"When you go through this you need to set up your own accounts," says Rodgers of Dallas. "Cancel anything in your spouse's name that's a credit card."
DeGroat, who met Rodgers through D.I.V.A.S., says that the first thing he does with clients is review their beneficiary designations on everything from their bank accounts to life insurance to retirement funds, because in most cases the former spouse is the one listed.
"If they pass away and they haven't changed their beneficiary designations, that money goes to their previous spouse," he says. "I don't know anybody that's been divorced that wants that to happen."
Rodgers also recommends seeing an estate planner to amend your will, and DeGroat says you should look into new insurance quotes for things such as your house and car.
Also keep in mind how your tax situation will change, Ostovitz says. If a couple have children, they have to decide who can claim them as dependents. If you're paying alimony, it's tax deductible, whereas the person receiving it must report it as income, she says.
Ostovitz also says individuals need to be aware that their standard of living may need to change.
"Two people cannot live separately in the same manner as they lived when they were together," she says.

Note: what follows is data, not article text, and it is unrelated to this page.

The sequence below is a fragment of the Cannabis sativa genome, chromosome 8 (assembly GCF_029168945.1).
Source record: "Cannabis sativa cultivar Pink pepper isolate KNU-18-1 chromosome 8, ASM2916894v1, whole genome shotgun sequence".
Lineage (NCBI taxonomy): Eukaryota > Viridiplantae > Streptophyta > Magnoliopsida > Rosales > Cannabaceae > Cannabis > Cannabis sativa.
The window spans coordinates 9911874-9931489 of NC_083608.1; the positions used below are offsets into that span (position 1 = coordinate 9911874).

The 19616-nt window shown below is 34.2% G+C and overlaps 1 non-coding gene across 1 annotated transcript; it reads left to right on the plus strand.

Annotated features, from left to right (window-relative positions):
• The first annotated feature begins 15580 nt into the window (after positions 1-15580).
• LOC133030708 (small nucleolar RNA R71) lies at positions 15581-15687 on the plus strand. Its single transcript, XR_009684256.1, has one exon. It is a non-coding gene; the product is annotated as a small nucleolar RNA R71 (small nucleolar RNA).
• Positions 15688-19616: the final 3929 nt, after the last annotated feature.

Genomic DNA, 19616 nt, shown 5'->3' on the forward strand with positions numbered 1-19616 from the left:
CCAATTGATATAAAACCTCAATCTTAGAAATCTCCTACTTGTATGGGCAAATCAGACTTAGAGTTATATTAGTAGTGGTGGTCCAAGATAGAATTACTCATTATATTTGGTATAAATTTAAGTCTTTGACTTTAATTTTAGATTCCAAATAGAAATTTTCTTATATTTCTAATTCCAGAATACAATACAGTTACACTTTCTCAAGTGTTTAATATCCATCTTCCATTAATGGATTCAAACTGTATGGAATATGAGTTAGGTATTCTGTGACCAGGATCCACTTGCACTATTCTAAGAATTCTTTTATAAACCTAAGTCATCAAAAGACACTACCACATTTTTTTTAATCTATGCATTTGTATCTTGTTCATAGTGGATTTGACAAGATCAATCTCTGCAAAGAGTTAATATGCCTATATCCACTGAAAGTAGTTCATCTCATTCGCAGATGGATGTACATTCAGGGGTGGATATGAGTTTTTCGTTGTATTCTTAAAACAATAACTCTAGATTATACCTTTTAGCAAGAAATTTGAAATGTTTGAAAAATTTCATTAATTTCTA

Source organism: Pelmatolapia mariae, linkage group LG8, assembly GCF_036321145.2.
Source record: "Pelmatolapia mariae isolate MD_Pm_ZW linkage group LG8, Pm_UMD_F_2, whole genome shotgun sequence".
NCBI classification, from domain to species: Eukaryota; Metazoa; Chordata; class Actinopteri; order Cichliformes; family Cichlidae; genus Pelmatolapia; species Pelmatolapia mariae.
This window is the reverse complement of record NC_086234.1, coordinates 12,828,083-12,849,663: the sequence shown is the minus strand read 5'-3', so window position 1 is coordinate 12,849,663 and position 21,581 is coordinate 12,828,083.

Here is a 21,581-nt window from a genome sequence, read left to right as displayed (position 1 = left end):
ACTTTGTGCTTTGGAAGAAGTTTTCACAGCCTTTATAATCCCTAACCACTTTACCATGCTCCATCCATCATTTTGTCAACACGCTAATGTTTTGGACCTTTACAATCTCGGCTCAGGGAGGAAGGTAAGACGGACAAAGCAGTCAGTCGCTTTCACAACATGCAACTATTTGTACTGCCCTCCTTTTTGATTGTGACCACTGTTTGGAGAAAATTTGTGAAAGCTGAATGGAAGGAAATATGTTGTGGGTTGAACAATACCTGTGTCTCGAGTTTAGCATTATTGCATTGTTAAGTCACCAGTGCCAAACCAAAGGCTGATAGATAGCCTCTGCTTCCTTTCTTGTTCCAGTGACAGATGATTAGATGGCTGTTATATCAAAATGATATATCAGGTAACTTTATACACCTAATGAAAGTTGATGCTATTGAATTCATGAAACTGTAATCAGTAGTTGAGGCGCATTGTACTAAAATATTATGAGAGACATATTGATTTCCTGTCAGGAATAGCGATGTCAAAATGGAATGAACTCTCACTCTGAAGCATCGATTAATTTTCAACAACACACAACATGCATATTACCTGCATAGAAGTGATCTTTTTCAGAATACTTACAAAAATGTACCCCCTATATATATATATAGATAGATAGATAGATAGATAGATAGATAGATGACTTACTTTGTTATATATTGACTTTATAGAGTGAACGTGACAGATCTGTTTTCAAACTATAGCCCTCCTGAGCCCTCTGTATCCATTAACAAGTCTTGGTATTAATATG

Know what you're facing
When she got divorced five years ago after 32 years of marriage, Rosalie Delgado says her lifestyle changed "dramatically." At the time her husband had been making about $350,000 a year while she worked part time as a dental hygienist.
"We had money to go on trips and had more money than a lot of people, and I was not going to have that anymore," says Delgado, a former client of Ostovitz's. "I was just worried about how I was going to pay bills and how I was going to survive."
Delgado had to re-evaluate lifestyle choices such as what cellphone plan she'd get.
"To have a cellphone, that was something I always had," she says. "Now I had to face: â??Well, I'm going to pay that, so what plan should I have?' Just things you don't think about."
Now 60, she also has her impending retirement to consider. While she received half of her ex-husband's 401(k) savings, she says she doesn't make enough at her job to continue contributing to it, though she did start working more after the divorce. "My money now just goes to living," Delgado says.
She says that if you're thinking of getting a divorce, make sure you'll be able to get work and support yourself on your own. Ostovitz agrees.
"People who had the luxury of not working or working part time are probably going to have to go back into the workforce," Ostovitz says.
Delgado's biggest piece of advice, though, is to know ahead of time what you'll face alone. "You have to know what's ahead of you by yourself," says Delgado, who saw a financial adviser before she and her husband separated. "I thought I was prepared, but you're never prepared enough to face financially what you'll go through."